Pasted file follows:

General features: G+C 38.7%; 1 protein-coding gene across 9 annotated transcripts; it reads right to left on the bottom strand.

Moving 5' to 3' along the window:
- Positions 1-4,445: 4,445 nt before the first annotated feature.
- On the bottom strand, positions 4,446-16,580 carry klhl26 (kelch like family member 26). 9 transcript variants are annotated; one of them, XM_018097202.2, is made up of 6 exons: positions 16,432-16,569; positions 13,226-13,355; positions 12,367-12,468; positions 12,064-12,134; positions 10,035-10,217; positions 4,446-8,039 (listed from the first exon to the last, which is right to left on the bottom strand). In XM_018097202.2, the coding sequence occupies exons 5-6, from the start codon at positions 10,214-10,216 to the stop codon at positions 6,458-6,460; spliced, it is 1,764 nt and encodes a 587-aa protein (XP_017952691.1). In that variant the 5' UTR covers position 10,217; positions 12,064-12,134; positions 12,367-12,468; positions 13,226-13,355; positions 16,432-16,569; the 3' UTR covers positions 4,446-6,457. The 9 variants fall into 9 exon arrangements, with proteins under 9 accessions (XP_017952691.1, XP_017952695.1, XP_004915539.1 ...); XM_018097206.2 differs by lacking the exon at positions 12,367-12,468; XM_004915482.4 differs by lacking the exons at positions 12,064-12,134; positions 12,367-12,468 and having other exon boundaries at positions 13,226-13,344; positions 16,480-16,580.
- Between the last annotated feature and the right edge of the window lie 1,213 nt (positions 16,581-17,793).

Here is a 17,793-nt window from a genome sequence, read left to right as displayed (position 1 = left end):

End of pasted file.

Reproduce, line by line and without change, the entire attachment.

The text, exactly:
General features: G+C 38.7%; 1 protein-coding gene across 9 annotated transcripts; it reads right to left on the bottom strand.

Moving 5' to 3' along the window:
- Positions 1-4,445: 4,445 nt before the first annotated feature.
- On the bottom strand, positions 4,446-16,580 carry klhl26 (kelch like family member 26). 9 transcript variants are annotated; one of them, XM_018097202.2, is made up of 6 exons: positions 16,432-16,569; positions 13,226-13,355; positions 12,367-12,468; positions 12,064-12,134; positions 10,035-10,217; positions 4,446-8,039 (listed from the first exon to the last, which is right to left on the bottom strand). In XM_018097202.2, the coding sequence occupies exons 5-6, from the start codon at positions 10,214-10,216 to the stop codon at positions 6,458-6,460; spliced, it is 1,764 nt and encodes a 587-aa protein (XP_017952691.1). In that variant the 5' UTR covers position 10,217; positions 12,064-12,134; positions 12,367-12,468; positions 13,226-13,355; positions 16,432-16,569; the 3' UTR covers positions 4,446-6,457. The 9 variants fall into 9 exon arrangements, with proteins under 9 accessions (XP_017952691.1, XP_017952695.1, XP_004915539.1 ...); XM_018097206.2 differs by lacking the exon at positions 12,367-12,468; XM_004915482.4 differs by lacking the exons at positions 12,064-12,134; positions 12,367-12,468 and having other exon boundaries at positions 13,226-13,344; positions 16,480-16,580.
- Between the last annotated feature and the right edge of the window lie 1,213 nt (positions 16,581-17,793).

Here is a 17,793-nt window from a genome sequence, read left to right as displayed (position 1 = left end):